Rolling forecasts as key success factor in times of crisis

Rolling forecasts as key success factor in times of crisis

A look at the current economic data highlights the extent of the crisis following the outbreak of the COVID-19 pandemic. There is no longer any doubt that the global economic downturn will be more severe than at any time since the Second World War. The unexpected developments of the past few months have forced companies to constantly adapt to new circumstances. Plans and budgets, which had been drawn up using the usual processes before the crisis broke out, have frequently ceased to provide meaningful benchmarks. In times of crisis it becomes particularly clear that flexible, rolling forecasts are key to effective financial business management. We consider the following aspects to be central in order to ensure that rolling forecasts can be successfully used as a management tool even in times of uncertainty:

 

1. Focus on the main drivers of the existing business model and definition of trigger points as the starting point
There must be clarity about the key value and risk drivers of the existing business model. Especially in times of crisis it is of fundamental importance to focus consistently on those key performance indicators (KPIs) that are crucial for the successful continuation of the company. The more limited the financial scope of action is, the greater the focus must be on closely monitoring cash flow developments in order to immediately maintain solvency. The level of flexibility particularly depends on the following factors:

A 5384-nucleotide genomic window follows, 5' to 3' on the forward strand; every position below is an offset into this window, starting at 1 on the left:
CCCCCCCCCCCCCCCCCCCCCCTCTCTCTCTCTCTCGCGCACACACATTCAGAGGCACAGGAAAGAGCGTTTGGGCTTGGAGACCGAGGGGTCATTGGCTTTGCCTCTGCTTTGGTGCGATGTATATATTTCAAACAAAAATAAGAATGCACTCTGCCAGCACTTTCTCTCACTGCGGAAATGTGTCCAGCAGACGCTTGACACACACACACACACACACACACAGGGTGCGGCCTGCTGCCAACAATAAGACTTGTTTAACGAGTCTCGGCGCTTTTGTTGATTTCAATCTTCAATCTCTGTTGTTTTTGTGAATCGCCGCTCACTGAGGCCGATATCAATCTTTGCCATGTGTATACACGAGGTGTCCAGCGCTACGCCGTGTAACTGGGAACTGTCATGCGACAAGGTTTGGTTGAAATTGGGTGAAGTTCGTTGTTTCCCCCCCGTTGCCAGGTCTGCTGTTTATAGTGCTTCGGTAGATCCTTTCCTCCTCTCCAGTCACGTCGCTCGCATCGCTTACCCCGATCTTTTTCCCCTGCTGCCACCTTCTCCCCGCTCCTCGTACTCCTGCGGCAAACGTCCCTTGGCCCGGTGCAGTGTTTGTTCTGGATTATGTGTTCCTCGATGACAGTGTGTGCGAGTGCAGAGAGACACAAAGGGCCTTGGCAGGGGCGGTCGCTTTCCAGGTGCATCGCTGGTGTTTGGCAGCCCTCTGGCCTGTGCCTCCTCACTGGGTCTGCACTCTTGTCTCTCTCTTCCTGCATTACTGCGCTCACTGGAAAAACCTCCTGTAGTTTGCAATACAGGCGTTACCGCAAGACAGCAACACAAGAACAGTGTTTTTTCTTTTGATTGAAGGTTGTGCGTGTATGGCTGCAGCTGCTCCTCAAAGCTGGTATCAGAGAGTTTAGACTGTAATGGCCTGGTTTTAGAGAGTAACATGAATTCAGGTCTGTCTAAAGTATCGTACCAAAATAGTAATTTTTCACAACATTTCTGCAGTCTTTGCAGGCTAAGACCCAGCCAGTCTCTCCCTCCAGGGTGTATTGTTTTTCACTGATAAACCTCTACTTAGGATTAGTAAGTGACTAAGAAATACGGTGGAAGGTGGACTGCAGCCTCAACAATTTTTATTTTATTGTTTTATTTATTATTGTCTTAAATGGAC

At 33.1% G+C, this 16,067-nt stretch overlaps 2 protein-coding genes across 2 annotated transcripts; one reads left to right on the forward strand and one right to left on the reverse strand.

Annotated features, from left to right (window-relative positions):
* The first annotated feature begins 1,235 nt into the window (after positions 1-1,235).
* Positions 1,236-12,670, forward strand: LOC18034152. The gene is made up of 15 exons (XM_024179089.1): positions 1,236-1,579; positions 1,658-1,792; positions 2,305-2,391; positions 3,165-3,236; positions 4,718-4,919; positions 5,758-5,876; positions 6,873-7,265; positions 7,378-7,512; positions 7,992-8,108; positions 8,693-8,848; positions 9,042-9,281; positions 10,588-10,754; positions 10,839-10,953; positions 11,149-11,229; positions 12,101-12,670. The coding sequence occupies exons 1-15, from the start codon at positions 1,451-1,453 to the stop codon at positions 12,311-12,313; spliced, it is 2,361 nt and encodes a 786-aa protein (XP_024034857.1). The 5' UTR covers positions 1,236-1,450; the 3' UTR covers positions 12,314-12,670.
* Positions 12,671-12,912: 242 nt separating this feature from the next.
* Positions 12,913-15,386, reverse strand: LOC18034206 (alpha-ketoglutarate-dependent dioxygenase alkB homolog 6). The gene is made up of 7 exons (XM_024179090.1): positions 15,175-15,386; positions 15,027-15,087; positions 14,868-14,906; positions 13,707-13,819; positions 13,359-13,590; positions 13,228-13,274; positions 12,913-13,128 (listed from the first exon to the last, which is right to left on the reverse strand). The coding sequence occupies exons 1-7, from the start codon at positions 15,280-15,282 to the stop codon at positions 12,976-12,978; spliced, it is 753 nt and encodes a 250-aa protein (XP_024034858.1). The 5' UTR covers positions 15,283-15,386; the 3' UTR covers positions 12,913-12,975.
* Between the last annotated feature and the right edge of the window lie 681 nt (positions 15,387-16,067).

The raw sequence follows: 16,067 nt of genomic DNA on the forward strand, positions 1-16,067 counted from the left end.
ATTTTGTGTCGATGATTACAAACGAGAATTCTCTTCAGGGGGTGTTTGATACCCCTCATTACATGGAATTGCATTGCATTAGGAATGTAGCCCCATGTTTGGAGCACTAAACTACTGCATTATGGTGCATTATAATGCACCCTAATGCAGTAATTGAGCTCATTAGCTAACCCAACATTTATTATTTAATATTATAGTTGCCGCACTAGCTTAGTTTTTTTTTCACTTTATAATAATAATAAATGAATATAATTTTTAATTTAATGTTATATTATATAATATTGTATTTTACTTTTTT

• crisis resistance of the business model
  • current liquidity situation
  • debt capacity utilisation
  • other financial restrictions (e.g. covenants in loan agreements)
  • flexibility of the cost structure

 

Depending on the scope of action, trigger points that act as early warning signs must be defined for the KPIs relevant to the company. The breach of a trigger point acts as a red flag that indicates that the resilience of the current business model is potentially at risk and that possible measures must be considered. A mechanical engineering business, for instance, should define trigger points in relation to incoming orders or conversion rate. In the case of a wholesale business on the other hand, the focus must include inventory management in order to avoid stock-out situations.

 

2. Defining possible scenarios regarding crisis development
The forecasts must be based on possible basic scenarios of how the crisis may develop, which must be determined in advance in relation to the relevant industry. Based on a systematic review of the market, possible developments to which the company may be exposed must be modelled. The basic scenarios differ in particular with regard to the following four dimensions:

 

  • extent of the economic downturn
  • duration of the downturn
  • expected recovery time
  • level of recovery in the “new normal”

 

We recommend defining between two and a maximum of four basic scenarios and prioritising them according to the current assessment. As soon as significant new insights are available in relation to the development of the crisis (e.g. a change in state interventions), the scenarios have to be adapted.